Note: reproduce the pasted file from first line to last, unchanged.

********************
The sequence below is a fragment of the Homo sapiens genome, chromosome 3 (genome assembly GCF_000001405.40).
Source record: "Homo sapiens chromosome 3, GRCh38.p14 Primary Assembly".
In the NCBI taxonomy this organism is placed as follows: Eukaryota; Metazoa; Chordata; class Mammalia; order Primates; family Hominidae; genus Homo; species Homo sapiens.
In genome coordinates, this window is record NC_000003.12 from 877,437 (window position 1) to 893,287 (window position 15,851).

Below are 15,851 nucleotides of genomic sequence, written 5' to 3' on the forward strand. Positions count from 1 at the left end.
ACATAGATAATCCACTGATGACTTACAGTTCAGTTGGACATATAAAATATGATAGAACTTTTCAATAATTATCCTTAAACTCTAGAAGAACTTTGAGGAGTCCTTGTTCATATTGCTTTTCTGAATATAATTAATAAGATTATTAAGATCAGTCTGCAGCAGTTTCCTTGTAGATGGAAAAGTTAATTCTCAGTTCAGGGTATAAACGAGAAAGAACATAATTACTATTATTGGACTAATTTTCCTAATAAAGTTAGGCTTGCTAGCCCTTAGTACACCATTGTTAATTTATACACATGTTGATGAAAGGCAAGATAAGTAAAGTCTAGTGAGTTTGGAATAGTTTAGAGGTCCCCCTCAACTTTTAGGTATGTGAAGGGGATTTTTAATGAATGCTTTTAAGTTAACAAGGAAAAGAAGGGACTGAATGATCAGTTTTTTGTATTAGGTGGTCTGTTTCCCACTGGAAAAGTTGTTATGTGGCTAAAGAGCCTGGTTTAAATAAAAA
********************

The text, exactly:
The sequence below is a fragment of the Homo sapiens genome, chromosome 3 (genome assembly GCF_000001405.40).
Source record: "Homo sapiens chromosome 3, GRCh38.p14 Primary Assembly".
In the NCBI taxonomy this organism is placed as follows: Eukaryota; Metazoa; Chordata; class Mammalia; order Primates; family Hominidae; genus Homo; species Homo sapiens.
In genome coordinates, this window is record NC_000003.12 from 877,437 (window position 1) to 893,287 (window position 15,851).

Below are 15,851 nucleotides of genomic sequence, written 5' to 3' on the forward strand. Positions count from 1 at the left end.
ACATAGATAATCCACTGATGACTTACAGTTCAGTTGGACATATAAAATATGATAGAACTTTTCAATAATTATCCTTAAACTCTAGAAGAACTTTGAGGAGTCCTTGTTCATATTGCTTTTCTGAATATAATTAATAAGATTATTAAGATCAGTCTGCAGCAGTTTCCTTGTAGATGGAAAAGTTAATTCTCAGTTCAGGGTATAAACGAGAAAGAACATAATTACTATTATTGGACTAATTTTCCTAATAAAGTTAGGCTTGCTAGCCCTTAGTACACCATTGTTAATTTATACACATGTTGATGAAAGGCAAGATAAGTAAAGTCTAGTGAGTTTGGAATAGTTTAGAGGTCCCCCTCAACTTTTAGGTATGTGAAGGGGATTTTTAATGAATGCTTTTAAGTTAACAAGGAAAAGAAGGGACTGAATGATCAGTTTTTTGTATTAGGTGGTCTGTTTCCCACTGGAAAAGTTGTTATGTGGCTAAAGAGCCTGGTTTAAATAAAAA